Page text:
While he was the St. Louis Blues assistant GM the past two seasons, Armstrong sat in on trades that Blues’ GM Doug Armstrong made. He may be leaning on his old boss for advice, but the Coyotes GM has never had to put his solo stamp on a deal of this magnitude; one that will shape the early optics of his tenure. If the optics say he got less than fair value from the Bruins or Canucks, his tenure will be off to a rough start.
Leagues sources said that the Coyotes have asked Ekman-Larsson and agent Kevin Epp to expand their list of potential trade partners beyond the Boston Bruins and Vancouver Canucks to create more options and more leverage, but OEL’s camp is not budging. When Ekman-Larsson agreed to re-sign with the Coyotes in 2018, rather than test the unrestricted free agent market in 2019, he did so with the agreement that he would have trade protection. He has earned the contractual right to choose his trade destination, which includes the Bruins, a team he very likely would have signed with as a UFA.
There have been multiple deals discussed with both teams. The Coyotes are probably looking for a combination of picks (probably a first- and second-round pick from each team) and prospects, but per two sources, they also inquired about Canucks goalie Thatcher Demko, which was a nonstarter. From the Bruins, the Coyotes seem more interested in their prospect pool, which they feel is better than the Canucks’ pool, but Boston also has a pair of attractive, cost-controlled players in defenseman Brandon Carlo and restricted free-agent forward Jake DeBrusk that could help the Coyotes and should be in consideration if the Coyotes are looking to do more than simply shed salary and eye a brighter future a few years down the road.
Armstrong has made it clear that there are deals to be made, but “people are just staring each other in the face,” waiting for the other to concede a little more. The Coyotes can’t wait too long, however. If they can’t sort this out by the start of free agency on Friday, one or both of their trade partners may decide to move on to other options, leaving the Coyotes with one trade partner and no leverage, or no trade partners and no options. Even if that doesn’t happen, Ekman-Larsson will likely have his own timeline, after which he may pull the plug and decide he is coming back to Arizona, awkwardness and all.
Epp confirmed this to me on Tuesday morning.
Clayton Keller. Photo courtesy of Arizona Coyotes
More trade talk
It is going to be difficult for the Coyotes to execute a lot of trades in the current market, but they seem open to just about anything. We already know that they are open to moving any number of veterans heading into the final year of their contract. After buying out forward Michael Grabner and learning that defenseman Niklas Hjalmarsson will not waive his no-move clause, that list includes center Derek Stepan, defensemen Alex Goligoski, Jason Demers, Jordan Oesterle and goalie Antti Raanta. The Coyotes would also be interested in moving Phil Kessel’s contract (two years remaining), but that will be difficult.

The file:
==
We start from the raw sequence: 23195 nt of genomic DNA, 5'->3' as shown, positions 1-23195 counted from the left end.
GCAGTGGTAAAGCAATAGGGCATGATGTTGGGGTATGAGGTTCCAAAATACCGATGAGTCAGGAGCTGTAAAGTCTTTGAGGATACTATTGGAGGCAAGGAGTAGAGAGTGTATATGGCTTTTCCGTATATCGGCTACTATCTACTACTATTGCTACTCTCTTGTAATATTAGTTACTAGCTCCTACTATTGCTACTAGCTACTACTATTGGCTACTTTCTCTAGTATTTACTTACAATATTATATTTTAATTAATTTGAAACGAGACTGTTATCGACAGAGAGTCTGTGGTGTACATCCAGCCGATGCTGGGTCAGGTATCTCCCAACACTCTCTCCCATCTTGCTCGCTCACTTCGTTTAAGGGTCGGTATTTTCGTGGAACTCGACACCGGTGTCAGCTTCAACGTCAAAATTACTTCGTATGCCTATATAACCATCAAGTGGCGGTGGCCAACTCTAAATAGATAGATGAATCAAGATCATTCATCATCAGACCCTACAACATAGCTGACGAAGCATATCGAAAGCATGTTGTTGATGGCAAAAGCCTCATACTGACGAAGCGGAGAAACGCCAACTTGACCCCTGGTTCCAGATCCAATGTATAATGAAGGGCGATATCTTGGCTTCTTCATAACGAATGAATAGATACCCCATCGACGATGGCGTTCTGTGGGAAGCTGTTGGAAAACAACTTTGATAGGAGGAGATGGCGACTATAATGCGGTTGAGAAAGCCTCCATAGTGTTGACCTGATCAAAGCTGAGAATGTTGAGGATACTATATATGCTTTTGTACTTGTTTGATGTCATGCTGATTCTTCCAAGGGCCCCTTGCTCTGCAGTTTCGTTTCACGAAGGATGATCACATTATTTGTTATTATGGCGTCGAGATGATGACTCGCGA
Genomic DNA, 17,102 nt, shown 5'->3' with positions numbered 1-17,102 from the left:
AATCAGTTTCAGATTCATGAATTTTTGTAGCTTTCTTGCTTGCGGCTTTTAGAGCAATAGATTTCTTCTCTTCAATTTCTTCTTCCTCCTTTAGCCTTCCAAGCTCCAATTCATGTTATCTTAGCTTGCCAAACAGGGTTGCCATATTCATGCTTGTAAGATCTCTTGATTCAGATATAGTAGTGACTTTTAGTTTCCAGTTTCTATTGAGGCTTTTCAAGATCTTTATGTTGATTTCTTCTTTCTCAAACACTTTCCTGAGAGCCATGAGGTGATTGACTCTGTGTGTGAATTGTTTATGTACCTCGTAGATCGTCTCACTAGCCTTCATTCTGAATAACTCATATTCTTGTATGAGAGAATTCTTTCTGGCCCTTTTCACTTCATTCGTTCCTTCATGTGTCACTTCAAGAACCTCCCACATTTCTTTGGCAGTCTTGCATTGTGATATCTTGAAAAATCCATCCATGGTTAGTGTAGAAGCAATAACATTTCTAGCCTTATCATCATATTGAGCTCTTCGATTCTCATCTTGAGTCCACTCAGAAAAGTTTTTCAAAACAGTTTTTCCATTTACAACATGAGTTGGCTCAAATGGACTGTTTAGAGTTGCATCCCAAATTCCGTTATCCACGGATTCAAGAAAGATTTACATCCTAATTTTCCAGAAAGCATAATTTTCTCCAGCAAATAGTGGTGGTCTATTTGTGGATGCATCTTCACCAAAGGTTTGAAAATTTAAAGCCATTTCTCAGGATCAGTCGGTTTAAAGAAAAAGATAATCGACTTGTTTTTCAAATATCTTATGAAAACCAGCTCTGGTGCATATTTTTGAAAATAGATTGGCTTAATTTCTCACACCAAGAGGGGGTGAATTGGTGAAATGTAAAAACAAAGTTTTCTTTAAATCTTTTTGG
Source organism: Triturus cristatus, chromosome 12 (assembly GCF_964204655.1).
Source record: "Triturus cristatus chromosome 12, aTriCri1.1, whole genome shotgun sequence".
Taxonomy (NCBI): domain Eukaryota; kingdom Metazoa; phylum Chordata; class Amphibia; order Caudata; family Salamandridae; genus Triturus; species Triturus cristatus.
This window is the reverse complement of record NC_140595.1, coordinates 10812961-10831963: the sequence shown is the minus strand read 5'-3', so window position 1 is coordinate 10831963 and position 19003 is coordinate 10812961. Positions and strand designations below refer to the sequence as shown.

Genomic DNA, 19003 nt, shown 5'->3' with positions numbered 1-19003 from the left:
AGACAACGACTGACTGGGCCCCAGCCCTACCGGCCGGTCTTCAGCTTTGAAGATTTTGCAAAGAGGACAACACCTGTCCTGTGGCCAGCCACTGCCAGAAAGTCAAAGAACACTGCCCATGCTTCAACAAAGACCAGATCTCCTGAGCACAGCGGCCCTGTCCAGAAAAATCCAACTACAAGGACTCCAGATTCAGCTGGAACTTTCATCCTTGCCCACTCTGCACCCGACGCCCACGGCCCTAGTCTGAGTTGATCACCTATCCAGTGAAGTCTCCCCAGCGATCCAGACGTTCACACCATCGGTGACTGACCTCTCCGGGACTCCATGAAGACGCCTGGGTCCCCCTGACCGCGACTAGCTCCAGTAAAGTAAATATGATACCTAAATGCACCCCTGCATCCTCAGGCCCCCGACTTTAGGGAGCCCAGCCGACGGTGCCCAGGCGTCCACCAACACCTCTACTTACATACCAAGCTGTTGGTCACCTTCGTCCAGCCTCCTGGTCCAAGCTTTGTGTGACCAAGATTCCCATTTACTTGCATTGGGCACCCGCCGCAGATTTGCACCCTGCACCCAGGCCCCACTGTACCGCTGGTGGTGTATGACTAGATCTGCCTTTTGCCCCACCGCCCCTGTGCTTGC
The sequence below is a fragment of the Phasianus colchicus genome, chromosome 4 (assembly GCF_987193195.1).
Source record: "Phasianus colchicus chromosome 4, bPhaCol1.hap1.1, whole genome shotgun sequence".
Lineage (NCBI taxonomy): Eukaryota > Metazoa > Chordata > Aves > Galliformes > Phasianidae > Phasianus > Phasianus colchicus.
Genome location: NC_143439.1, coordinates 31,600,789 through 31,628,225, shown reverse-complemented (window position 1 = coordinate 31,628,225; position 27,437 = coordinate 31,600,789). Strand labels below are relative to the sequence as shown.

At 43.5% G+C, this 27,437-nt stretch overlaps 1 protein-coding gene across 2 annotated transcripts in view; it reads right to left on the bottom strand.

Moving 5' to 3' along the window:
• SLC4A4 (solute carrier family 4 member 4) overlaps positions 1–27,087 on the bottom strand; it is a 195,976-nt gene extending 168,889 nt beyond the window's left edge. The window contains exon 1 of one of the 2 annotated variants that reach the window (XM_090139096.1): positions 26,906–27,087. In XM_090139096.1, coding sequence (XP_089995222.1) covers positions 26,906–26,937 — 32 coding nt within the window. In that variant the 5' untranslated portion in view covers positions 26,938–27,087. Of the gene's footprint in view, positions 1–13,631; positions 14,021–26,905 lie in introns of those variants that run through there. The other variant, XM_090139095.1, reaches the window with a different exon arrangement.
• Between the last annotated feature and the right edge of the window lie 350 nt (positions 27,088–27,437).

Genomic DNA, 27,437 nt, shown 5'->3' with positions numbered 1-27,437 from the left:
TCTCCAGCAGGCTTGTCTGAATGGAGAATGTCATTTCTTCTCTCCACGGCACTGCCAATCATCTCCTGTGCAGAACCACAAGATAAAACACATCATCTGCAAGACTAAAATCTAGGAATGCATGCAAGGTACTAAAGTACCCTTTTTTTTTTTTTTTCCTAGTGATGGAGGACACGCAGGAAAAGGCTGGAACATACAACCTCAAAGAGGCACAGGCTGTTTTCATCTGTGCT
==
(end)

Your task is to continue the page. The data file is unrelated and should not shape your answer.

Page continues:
That doesn’t mean the Coyotes won’t listen on younger players, however. Again, Armstrong is not beholden to former GM John Chayka’s plan, so whatever long-term contractual commitments the Coyotes made to build around players such as Clayton Keller and Nick Schmaltz may no longer apply.
I was asked recently which players on the current roster are untouchable. It’s hard for me to imagine the Coyotes moving effective, cost-controlled players such as Conor Garland and Lawson Crouse, and I still think the contracts for center Christian Dvorak and defenseman Jakob Chychrun are reasonable. Past goalie Darcy Kuemper, who may stick around due to a flooded goalie market, it’s hard to find any other players that fit the bill.
Kyle Capobianco and Ilya Lyubushkin. Photo courtesy of Arizona Coyotes
Third defense pair
The Coyotes re-signed restricted free-agent defensemen Kyle Capobianco and Ilya Lyubushkin to one-way deals on Monday.
There will be other moves coming this offseason, but it’s not hard to imagine Capobianco, a puck-moving left-handed defenseman, and Lyubushkin, a stay-at-home, physical, right-handed defenseman, forming the third defense pair for the Coyotes.
Hinostroza had arbitration rights this season and his contract negotiations were likely headed in that direction. The sense was that Hinostroza was going to earn somewhere between $2.25 and $2.6 million, a number at which the Coyotes likely were not comfortable.
It’s a little surprising that the Coyotes did not qualify him and then try to either work out a deal or use Hinostroza as part of a trade package, but with all of the pandemic-induced cap issues that teams are having, some RFAs could hit the open market this season.
After a promising first season in Arizona in which he had a career-high 16 goals and 39 points in 72 games, Hinostroza, 26, slipped to five goals and 22 points this past season in just four fewer games.
A source confirmed on Tuesday morning that the Coyotes will tender a qualifying offer to restricted free-agent forward Christian Fischer. Qualifying offers are due by 2 p.m. Wednesday, Arizona time. The (AHL) Tucson Roadrunners also have three RFAs: defensemen Jordan Gross, Dane Birks and Vili Saarijärvi (plus 10.2(c)’s Jalen Smereck and Merrick Madsen). I will update this section as I gain more information.
2020 NHL Draft information
Tuesday: Round 1, NBCSN, 4 p.m. Arizona time
Wednesday: Round 2, NHL Network, 8:30 a.m. Arizona time
Coyotes 2020 draft picks
Fourth round: No. 111
Fifth round: No. 142
Sixth round: No. 173
Seventh round: No. 204
Check out Grant McCagg’s 2020 NHL Draft Guide.
Check out Corey Pronman’s draft guide, including a seven-round mock draft.
Follow Craig Morgan on Twitter: @CraigSMorgan